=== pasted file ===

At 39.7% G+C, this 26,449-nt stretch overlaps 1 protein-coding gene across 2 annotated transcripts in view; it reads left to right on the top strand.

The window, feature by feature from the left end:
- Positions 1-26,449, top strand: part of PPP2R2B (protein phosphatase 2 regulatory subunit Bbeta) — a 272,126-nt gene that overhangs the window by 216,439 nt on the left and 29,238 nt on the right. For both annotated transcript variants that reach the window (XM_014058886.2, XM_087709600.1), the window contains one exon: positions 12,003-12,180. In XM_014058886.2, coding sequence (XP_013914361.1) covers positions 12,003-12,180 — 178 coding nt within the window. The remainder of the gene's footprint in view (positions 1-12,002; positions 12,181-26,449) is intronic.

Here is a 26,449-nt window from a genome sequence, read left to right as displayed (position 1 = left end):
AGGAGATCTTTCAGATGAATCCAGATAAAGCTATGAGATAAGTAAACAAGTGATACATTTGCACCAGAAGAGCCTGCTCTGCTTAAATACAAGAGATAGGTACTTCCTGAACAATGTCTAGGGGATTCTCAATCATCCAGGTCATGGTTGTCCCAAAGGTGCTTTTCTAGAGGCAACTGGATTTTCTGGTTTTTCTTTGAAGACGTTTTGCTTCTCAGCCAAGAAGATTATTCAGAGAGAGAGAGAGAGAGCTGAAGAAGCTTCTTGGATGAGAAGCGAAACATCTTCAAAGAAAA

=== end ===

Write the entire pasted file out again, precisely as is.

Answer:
At 39.7% G+C, this 26,449-nt stretch overlaps 1 protein-coding gene across 2 annotated transcripts in view; it reads left to right on the top strand.

The window, feature by feature from the left end:
- Positions 1-26,449, top strand: part of PPP2R2B (protein phosphatase 2 regulatory subunit Bbeta) — a 272,126-nt gene that overhangs the window by 216,439 nt on the left and 29,238 nt on the right. For both annotated transcript variants that reach the window (XM_014058886.2, XM_087709600.1), the window contains one exon: positions 12,003-12,180. In XM_014058886.2, coding sequence (XP_013914361.1) covers positions 12,003-12,180 — 178 coding nt within the window. The remainder of the gene's footprint in view (positions 1-12,002; positions 12,181-26,449) is intronic.

Here is a 26,449-nt window from a genome sequence, read left to right as displayed (position 1 = left end):
AGGAGATCTTTCAGATGAATCCAGATAAAGCTATGAGATAAGTAAACAAGTGATACATTTGCACCAGAAGAGCCTGCTCTGCTTAAATACAAGAGATAGGTACTTCCTGAACAATGTCTAGGGGATTCTCAATCATCCAGGTCATGGTTGTCCCAAAGGTGCTTTTCTAGAGGCAACTGGATTTTCTGGTTTTTCTTTGAAGACGTTTTGCTTCTCAGCCAAGAAGATTATTCAGAGAGAGAGAGAGAGAGCTGAAGAAGCTTCTTGGATGAGAAGCGAAACATCTTCAAAGAAAA